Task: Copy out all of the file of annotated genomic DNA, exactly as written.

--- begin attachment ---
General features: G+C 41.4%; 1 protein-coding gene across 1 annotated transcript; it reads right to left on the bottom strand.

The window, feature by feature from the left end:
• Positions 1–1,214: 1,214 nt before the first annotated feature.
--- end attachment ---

General features: G+C 41.4%; 1 protein-coding gene across 1 annotated transcript; it reads right to left on the bottom strand.

The window, feature by feature from the left end:
• Positions 1–1,214: 1,214 nt before the first annotated feature.